Of the 321 cases of kidney cancer in this study, there was a slight female preponderance (51% vs. 49% in males). The gender ratio of the disease in Ghana is approximately 1:1, which agrees with trends observed in relative studies worldwide. Although most previous studies have reported that RCC is the most prevalent type of kidney cancer, we found that WT was the most common type in our Ghanaian population, accounting for 44% (141) of all cases studied. In addition, 88% of these cases were diagnosed among children below 10 years of age, and 8% among young children between 10 and 19 years. These findings support those of other studies in that the disease is a childhood cancer. The American Cancer Society (ACS) has reported that 90% of kidney cancers in children are WT. Even though the ACS estimates that WT occurs slightly more often in females than in males, we found an equal distribution in both genders. As the disease exhibits random behavior in its occurrence, its causes are broadly grouped as syndromic and nonsyndromic, with syndromic causes of WT being due to genetic mutations affecting the kidney. Most WT cases develop from nephrogenic rests, which are fragments of tissue in or around the kidney that develop before birth and become cancerous after birth., Other studies have reported that genetic differences influence the treatment of children with WT. For example, the treatment of WT in patients with certain changes in chromosomes 1 or 16, seem to be more likely to recur after treatment. Ninety percent of cases of WT are treated based on the stage of cancer and histology; whether favorable or anaplastic. Other factors such as the child's age, chromosome changes, and tumor size also influence treatment.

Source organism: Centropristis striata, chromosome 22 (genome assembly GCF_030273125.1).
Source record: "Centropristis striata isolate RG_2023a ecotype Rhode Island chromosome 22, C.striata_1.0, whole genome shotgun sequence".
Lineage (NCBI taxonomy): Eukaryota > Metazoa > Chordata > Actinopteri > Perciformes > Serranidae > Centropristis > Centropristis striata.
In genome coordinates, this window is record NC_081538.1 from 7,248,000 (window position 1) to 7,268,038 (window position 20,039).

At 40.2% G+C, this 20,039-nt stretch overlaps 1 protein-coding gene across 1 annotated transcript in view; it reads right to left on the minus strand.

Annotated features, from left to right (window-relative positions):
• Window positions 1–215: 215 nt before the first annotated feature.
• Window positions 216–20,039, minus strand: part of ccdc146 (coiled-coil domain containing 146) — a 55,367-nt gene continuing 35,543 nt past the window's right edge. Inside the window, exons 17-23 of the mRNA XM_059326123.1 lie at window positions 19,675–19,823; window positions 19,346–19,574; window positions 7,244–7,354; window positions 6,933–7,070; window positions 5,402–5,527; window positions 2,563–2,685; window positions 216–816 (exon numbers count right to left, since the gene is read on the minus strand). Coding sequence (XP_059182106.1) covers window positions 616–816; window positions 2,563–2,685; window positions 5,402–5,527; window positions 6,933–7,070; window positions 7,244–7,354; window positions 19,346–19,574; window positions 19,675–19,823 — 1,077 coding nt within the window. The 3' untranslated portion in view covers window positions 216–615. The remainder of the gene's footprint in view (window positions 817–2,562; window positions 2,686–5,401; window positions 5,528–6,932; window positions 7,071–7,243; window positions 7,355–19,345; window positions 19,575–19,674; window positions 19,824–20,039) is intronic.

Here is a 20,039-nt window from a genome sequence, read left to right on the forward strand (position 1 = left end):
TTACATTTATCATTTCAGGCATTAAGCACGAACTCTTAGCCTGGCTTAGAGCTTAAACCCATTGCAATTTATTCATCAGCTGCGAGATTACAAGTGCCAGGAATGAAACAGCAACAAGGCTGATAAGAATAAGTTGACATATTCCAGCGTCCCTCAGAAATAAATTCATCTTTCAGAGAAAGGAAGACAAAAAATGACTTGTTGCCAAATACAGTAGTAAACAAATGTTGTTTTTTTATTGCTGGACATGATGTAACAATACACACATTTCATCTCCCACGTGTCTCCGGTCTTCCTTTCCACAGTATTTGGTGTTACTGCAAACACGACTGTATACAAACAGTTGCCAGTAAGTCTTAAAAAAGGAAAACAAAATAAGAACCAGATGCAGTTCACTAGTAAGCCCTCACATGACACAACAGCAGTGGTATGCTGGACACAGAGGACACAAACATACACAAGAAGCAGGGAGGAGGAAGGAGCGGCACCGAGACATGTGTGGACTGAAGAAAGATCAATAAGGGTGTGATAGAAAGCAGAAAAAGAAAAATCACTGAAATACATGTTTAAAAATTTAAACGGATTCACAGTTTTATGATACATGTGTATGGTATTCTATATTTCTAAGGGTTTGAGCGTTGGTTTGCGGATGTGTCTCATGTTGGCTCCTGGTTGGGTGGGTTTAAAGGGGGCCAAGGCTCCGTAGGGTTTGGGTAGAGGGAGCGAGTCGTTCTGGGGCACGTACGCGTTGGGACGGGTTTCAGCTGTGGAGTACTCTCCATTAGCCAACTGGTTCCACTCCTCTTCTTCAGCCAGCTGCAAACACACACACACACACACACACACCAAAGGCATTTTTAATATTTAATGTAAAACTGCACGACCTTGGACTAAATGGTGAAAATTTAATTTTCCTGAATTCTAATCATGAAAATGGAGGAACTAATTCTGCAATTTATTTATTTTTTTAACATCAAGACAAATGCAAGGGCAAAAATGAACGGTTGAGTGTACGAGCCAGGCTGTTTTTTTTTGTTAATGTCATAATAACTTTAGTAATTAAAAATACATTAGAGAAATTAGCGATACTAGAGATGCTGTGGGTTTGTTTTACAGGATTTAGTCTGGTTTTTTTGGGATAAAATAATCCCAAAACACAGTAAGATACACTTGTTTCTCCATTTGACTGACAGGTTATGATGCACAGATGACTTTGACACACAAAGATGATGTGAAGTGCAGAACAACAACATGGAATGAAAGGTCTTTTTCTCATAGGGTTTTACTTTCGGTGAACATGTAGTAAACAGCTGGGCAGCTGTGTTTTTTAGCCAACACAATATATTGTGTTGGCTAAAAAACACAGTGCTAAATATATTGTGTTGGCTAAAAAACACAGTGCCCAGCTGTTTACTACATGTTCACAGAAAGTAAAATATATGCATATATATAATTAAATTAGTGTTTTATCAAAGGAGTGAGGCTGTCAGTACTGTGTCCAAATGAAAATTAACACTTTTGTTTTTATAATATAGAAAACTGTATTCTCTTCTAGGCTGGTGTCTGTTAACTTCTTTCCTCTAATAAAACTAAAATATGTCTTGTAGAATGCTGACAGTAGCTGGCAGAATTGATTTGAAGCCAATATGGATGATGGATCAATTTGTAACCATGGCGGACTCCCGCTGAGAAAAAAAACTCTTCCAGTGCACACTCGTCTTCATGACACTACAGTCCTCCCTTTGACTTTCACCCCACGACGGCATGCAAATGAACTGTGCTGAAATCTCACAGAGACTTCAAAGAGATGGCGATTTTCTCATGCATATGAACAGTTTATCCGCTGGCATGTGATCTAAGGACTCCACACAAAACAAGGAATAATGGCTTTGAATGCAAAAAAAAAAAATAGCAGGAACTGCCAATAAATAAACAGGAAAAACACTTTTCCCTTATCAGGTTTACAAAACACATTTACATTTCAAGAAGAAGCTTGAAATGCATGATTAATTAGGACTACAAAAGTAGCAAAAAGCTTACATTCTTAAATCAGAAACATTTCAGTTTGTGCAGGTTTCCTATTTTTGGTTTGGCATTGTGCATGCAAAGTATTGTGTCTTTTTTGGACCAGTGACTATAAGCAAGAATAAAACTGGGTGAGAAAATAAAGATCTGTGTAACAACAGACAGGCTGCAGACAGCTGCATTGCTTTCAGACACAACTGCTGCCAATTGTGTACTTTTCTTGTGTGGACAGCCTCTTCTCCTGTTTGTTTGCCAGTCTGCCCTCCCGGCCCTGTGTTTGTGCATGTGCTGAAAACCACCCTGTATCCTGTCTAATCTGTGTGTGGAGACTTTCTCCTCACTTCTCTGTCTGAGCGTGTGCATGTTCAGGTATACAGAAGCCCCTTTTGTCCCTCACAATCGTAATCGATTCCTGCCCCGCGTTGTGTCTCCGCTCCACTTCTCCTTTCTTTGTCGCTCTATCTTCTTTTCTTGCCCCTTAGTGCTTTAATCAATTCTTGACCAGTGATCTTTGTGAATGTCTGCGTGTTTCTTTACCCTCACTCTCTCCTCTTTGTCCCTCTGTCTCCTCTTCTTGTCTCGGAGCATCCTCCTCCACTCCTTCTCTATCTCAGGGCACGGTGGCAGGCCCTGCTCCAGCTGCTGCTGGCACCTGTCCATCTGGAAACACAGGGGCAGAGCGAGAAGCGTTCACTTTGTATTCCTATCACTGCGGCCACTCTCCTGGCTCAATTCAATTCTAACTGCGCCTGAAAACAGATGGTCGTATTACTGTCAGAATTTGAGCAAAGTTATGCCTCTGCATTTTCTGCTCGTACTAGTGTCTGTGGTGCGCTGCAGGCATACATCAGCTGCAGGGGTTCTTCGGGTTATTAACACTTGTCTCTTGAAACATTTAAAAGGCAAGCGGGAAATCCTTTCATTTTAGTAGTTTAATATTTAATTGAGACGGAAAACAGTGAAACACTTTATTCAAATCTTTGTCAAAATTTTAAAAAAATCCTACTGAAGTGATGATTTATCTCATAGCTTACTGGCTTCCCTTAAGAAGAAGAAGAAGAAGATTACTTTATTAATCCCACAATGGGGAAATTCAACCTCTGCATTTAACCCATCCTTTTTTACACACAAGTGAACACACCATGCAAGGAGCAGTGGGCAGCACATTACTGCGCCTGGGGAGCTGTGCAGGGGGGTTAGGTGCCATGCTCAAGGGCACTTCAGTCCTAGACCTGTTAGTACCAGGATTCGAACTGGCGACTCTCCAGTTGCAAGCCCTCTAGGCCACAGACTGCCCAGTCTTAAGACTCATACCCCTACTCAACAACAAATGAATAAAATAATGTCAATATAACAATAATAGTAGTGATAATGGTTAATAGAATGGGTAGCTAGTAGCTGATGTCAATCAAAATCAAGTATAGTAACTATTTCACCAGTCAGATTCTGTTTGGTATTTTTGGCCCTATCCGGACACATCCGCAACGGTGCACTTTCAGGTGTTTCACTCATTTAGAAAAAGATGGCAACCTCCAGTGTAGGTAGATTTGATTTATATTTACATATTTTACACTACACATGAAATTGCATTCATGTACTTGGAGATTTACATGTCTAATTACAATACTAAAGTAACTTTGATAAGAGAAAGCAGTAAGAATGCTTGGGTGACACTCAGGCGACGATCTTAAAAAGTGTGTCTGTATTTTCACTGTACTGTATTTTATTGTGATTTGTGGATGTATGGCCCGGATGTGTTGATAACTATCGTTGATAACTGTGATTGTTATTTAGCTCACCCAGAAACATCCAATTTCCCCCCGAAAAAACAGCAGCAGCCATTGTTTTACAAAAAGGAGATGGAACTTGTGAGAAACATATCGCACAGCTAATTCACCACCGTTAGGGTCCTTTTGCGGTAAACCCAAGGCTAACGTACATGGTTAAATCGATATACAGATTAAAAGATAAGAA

RCC was the second-most common type of kidney cancer in this study, and it was more common among the adults as expected. Of the 127 cases, only 17% were diagnosed among children below 10 years of age, 32% among people between 10 and 19 years of age, and 51% among people older than 19 years of age. This is consistent with other studies which have reported that RCC is the most common adult kidney malignancy, usually occurring from the 5th to 7th decades of life as with any other cancers and accounting for 80%–85% of malignant kidney tumors, with no clear gender preponderance.